Combs heads east
Tuesday, March 13, 2018
– Luke Combs announced he would head to Europe in October for seven shows in the United Kingdom, the Netherlands and Germany.
Minutes after going on-sale last Friday, tickets sold-out in Glasgow and moved so quickly for London's Shepherd's Bush Empire, Combs added a second show in London.
The 2018 ACM New Artist Nominee is currently on his sold-out 55-city debut headlining tour, joins Jason Aldean on the Summer 2018 They Don't Know Tour.
While touring Europe on the C2C Festival this week with capacity crowds in London, Dublin and Glasgow, Combs surprised festival attendees with the news of his full headlining return this fall.
European tour dates are:
Oct. 3 O2 Institute Birmingham Birmingham, GB
Oct. 4-5 O2 Shepherd's Bush Empire London, GB
Oct. 7 O2 ABC Glasgow Glasgow, GB
Oct. 8 O2 Ritz Manchester Manchester, GB
Oct. 10 Amsterdam Melkweg Amsterdam, Netherlands
Oct. 11 Columbia Theatre Berlin, Germany
Combs, who has had hits with "Hurricane" and "When It Rains It Pours," his third radio single "One Number Away" made into the Top 20 this week. Later this month, Combs heads to Australia for the first time performing as a part of the CMC Rocks festival in Queensland and headlining shows in Melbourne and Newtown.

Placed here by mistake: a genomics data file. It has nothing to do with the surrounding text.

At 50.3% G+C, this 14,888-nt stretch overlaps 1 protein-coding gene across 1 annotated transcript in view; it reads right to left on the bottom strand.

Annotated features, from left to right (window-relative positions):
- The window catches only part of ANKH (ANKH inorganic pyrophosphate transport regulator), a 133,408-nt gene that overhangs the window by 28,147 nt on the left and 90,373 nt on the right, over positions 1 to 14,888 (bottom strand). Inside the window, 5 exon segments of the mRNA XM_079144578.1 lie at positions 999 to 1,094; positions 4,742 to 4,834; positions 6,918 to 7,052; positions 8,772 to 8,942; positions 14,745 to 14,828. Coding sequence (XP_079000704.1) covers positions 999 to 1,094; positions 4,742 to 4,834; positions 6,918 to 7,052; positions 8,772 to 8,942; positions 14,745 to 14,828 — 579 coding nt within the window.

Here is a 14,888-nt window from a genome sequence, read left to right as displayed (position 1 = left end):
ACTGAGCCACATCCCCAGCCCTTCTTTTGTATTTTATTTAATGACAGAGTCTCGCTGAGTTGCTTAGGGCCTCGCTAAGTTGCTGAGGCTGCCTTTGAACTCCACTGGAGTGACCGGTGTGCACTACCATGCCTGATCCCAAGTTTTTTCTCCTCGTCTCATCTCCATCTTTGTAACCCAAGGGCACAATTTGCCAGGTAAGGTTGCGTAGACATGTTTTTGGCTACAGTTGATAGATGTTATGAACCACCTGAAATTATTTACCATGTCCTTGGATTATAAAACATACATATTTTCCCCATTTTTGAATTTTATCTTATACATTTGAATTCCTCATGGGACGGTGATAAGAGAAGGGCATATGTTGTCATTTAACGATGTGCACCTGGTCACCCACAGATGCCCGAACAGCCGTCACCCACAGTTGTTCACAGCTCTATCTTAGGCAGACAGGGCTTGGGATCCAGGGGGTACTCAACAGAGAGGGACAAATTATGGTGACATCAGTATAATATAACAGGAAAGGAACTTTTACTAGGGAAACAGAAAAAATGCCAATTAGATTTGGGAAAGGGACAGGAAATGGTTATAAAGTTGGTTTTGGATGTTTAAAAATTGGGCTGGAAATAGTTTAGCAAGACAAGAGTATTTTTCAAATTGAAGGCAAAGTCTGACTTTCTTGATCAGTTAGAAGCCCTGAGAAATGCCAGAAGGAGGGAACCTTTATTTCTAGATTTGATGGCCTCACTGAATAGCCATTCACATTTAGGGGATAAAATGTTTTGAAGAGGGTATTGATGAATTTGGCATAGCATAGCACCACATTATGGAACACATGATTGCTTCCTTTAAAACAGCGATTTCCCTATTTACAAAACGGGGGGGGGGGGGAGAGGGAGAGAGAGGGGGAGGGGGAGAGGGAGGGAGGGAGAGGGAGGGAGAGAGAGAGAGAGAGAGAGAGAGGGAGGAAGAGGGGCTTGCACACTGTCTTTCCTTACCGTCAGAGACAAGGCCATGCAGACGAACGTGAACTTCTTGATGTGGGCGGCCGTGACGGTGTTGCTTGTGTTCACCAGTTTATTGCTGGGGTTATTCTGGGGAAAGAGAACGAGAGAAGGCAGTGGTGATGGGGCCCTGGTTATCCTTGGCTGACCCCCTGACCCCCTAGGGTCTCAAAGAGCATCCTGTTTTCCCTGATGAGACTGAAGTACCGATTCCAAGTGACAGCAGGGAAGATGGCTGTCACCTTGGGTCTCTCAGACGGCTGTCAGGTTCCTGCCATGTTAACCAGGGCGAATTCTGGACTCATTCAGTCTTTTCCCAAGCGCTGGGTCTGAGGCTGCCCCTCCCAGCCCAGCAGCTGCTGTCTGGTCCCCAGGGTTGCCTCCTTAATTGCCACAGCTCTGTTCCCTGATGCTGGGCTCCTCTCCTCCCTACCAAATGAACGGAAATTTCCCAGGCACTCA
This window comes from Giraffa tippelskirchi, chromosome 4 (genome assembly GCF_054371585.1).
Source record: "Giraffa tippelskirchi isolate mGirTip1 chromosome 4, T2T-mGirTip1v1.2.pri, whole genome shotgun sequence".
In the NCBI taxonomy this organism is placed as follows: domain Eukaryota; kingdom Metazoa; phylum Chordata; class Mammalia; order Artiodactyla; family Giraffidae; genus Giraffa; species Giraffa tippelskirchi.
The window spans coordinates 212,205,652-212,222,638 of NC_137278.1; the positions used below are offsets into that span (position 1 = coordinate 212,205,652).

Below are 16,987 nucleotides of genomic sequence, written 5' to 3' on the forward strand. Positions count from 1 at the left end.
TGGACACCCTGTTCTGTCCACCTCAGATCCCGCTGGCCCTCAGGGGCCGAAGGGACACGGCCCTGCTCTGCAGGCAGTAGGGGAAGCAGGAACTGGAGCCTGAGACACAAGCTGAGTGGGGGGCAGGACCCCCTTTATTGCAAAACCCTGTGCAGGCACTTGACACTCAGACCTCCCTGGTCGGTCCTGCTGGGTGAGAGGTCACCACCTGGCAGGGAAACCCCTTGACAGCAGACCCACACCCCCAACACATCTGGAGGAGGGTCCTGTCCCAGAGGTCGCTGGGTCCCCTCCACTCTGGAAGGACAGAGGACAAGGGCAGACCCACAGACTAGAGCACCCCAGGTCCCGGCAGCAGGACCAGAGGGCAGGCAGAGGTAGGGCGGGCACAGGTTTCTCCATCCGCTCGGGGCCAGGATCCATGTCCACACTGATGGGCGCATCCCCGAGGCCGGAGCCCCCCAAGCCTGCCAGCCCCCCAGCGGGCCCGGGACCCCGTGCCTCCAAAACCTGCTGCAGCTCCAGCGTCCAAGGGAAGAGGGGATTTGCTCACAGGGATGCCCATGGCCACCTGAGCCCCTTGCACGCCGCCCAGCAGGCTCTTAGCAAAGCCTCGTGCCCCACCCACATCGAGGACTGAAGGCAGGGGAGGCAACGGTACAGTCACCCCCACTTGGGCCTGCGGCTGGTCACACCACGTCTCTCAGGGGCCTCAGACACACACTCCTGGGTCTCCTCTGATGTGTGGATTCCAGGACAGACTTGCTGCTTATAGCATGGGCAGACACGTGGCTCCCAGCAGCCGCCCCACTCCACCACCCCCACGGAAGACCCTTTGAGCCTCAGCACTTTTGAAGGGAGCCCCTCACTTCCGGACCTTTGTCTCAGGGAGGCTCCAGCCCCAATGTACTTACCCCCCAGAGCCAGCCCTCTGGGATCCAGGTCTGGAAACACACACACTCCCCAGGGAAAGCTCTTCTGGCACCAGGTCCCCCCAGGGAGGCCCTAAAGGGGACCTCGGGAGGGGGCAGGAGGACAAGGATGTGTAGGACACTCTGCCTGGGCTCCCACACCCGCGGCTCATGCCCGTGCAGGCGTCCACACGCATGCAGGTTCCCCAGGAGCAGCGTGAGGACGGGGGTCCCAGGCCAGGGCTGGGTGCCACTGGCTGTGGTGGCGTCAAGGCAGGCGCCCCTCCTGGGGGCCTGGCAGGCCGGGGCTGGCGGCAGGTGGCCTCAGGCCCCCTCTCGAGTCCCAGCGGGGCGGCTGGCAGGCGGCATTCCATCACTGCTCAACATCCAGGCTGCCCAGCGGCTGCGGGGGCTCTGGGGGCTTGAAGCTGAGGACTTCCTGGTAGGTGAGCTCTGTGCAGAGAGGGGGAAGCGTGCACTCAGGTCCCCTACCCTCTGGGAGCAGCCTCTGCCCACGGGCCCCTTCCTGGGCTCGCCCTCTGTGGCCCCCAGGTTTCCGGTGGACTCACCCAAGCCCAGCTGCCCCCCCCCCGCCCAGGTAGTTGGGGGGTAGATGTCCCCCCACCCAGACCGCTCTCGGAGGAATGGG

More news for Luke Combs
CD reviews for Luke Combs
This One's For You
Five years ago, when beer-drinking, truck-driving-in-the-country country songs were en vogue, Luke Combs' full-length debut would have fit right in. In 2017, when pop music rules the country market and male singers are more likely to wear a stylish jacket instead of a flannel shirt, Combs is positively refreshing.
"Hurricane," the first single and first top five hit of Combs' career, sounds like a typical Jason Aldean ballad at the onset, but then builds into something more »»»
Editorial: Walking the talk
When names like Hank Williams, Johnny Cash, Waylon and the Hag are invoked, you're talking hard core country. These are the touchstones of country , the guys who made country music what it was and still is (or maybe can be). When these folks would sing about being down-and-out and the rough-and-tumble, they knew of what they were singing about. Fast forward a few years to the country singers of today. »»»
Concert Review: Richey needn't chase any more
The opening lines of Kim Richey's "Chase Wild Horses," one of the best tracks on her excellent new CD, "Edgeland," starts with the lines:
"I don't chase wild horses any more/I'm all done running from the way I was before
Things I've done that I ain't proud of / I can't even stand the sound of
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